Internet Without Borders Joins the Alliance For Affordable Internet in Developing Countries

Internet Without Borders joins the Alliance For Affordable Internet (A4AI), as a civil society organization. Internet Without Borders is pleased to be part of a coalition that advocates for cheaper Internet access costs in developing countries, a claim that our organization has been advocating for 3 years in the Gulf of Guinea.

Internet Without Borders Joins the Alliance For Affordable Internet in Developing Countries
Recognized as a space of communication, expression and a tool for socio-political change, Internet remains inaccessible to 960 million people in developing countries, according to estimates by the International Telecommunication Union. However, in its resolution A/HRC/20/L.13 the Council of Human Rights of the United Nations affirms the need to protect the rights and freedoms online, and calls upon all States members "to promote and facilitate access to the Internet and international cooperation aimed at the development of media and information and communications facilities in all countries".

Because the Internet has become a prerequisite for the exercise of other fundamental rights and freedoms, Internet Without Borders has joined the Alliance For Affordable Internet, alongside with the World Wide Web Foundation, IREX, and Ford Foundation. This coalition of civil society organizations, governmental organizations and private sector campaigns for a reduction in cost of Internet access, which is the first obstacle to participation in the global conversation for citizens of developing countries. A fight that is in line with the one initiated by the Africa desk of our organization 3 years ago in the Gulf of Guinea.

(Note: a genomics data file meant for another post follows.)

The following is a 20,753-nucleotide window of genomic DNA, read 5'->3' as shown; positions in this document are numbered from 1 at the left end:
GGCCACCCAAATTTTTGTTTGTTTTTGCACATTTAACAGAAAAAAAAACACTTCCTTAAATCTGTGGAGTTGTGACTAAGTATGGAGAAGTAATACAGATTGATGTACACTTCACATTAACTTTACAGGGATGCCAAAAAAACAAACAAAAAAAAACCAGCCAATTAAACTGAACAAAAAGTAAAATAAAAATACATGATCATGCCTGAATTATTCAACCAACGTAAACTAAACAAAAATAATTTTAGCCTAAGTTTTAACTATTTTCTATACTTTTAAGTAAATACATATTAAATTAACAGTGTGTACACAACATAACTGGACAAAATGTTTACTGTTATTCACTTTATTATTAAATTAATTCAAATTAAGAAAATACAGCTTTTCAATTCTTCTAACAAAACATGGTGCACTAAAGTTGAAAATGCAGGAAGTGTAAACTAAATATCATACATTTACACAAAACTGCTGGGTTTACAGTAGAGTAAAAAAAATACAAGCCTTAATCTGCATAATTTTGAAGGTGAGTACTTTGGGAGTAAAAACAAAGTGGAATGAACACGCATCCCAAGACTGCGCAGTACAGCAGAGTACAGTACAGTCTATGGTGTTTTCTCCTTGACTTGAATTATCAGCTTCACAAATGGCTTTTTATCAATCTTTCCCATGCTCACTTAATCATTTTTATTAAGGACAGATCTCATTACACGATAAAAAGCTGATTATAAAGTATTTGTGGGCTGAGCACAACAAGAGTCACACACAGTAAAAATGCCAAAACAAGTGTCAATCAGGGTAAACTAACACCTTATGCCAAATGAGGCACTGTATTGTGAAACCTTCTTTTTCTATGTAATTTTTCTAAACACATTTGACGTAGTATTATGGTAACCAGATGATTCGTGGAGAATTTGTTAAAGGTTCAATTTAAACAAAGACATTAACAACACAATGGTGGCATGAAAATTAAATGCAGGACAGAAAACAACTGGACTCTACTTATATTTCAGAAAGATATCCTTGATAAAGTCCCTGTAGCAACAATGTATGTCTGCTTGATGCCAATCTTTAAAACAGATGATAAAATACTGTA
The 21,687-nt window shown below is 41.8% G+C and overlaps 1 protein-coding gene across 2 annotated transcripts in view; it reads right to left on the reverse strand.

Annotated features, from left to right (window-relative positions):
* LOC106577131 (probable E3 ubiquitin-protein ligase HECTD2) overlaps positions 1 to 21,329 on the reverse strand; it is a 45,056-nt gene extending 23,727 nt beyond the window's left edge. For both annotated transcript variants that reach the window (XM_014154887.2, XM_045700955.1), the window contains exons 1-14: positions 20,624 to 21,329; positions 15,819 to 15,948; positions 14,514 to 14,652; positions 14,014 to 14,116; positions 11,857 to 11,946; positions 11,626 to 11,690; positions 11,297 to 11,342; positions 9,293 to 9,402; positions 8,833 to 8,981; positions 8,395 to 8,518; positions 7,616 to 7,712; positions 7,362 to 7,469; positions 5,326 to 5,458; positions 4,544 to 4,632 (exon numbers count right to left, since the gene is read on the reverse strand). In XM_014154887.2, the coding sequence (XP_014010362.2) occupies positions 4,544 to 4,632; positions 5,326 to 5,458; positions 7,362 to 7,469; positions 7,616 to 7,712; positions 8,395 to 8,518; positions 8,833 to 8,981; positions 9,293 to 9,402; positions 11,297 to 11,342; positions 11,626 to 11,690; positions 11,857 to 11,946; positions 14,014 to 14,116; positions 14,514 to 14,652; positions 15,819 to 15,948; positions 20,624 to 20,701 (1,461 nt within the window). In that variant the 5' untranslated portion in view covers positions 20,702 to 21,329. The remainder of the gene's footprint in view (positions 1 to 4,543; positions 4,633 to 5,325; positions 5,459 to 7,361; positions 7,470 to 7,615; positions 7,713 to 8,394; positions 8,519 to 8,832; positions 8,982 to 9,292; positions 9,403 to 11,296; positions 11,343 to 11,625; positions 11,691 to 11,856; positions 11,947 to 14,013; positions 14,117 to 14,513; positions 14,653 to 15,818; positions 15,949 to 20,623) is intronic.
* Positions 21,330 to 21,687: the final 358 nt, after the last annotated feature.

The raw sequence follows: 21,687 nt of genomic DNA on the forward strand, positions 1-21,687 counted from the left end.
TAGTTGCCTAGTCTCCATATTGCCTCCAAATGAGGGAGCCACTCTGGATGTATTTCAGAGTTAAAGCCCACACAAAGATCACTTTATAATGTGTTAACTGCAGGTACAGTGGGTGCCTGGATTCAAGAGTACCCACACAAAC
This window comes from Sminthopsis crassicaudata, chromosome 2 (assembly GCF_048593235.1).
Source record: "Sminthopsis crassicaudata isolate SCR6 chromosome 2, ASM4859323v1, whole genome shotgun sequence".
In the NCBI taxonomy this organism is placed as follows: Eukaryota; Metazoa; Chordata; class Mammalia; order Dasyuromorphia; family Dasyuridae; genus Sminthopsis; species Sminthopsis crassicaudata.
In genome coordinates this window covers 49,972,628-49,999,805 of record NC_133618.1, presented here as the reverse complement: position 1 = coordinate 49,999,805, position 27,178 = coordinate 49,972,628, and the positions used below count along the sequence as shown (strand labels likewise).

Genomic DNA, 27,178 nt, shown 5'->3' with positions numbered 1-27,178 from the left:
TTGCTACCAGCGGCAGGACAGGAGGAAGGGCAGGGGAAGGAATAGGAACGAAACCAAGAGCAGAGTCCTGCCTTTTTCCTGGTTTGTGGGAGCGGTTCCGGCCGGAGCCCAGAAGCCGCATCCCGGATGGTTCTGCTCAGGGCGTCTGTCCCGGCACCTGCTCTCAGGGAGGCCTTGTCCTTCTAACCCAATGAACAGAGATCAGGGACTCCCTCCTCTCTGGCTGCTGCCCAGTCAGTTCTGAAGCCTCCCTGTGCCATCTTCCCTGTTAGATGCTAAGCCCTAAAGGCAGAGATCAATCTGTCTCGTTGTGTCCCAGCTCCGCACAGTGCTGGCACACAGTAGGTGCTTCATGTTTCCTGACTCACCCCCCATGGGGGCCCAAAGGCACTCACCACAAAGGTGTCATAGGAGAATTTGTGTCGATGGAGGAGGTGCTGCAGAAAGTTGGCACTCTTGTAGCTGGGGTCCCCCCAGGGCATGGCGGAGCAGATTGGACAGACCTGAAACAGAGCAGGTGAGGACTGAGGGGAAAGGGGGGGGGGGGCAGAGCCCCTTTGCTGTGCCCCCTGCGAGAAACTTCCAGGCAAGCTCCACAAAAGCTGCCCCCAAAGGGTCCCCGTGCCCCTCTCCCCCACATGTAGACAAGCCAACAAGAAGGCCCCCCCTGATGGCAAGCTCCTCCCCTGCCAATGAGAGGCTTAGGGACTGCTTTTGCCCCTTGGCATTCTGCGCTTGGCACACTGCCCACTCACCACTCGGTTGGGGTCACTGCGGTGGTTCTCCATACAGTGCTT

high Access Costs in the Gulf of Guinea

Despite an important number of submarine cables on the West African coast, Internet penetration rates are still low in the Gulf of Guinea, with the exception of Nigeria and Ghana. One explanation lies in the high prices for an Internet connection in most countries in the region. According to Jeune Afrique  [fr] information site, "The monthly broadband (1 megabyte) subscription is charged 114 euros for individuals in Burkina Faso and Côte d'Ivoire, about 130 euros in Benin, and 150 euros in Cameroon."

In October 2012, Internet Without Borders, in partnership with PEN International and the Committee to Protect Journalists (CPJ), submitted a report to the Human Rights Council of the United Nations, in the context of the Universal Periodic Review of Cameroon, a country in the Gulf of Guinea. Our organization highlighted political obstacles and gaps in terms of market regulation of the Internet that have a direct impact on Internet access prices, despite the proclamation by the Cameroonian legislator of the right to universal access to Internet for all persons in the country.

Recommendations for cost reductions

According to the recommendations made by the Alliance For Affordable Internet, the Internet access cost can be reduced, notably by ensuring the existence of independent regulation gencies, and/or by promoting collaborative and shared management of the infrastructures that provide bandwidth . All the recommendations can be found here.

Mercredi 20 Novembre 2013
Julie Owono
Head of Africa Desk @ Internet Sans Frontières En savoir plus sur cet auteur

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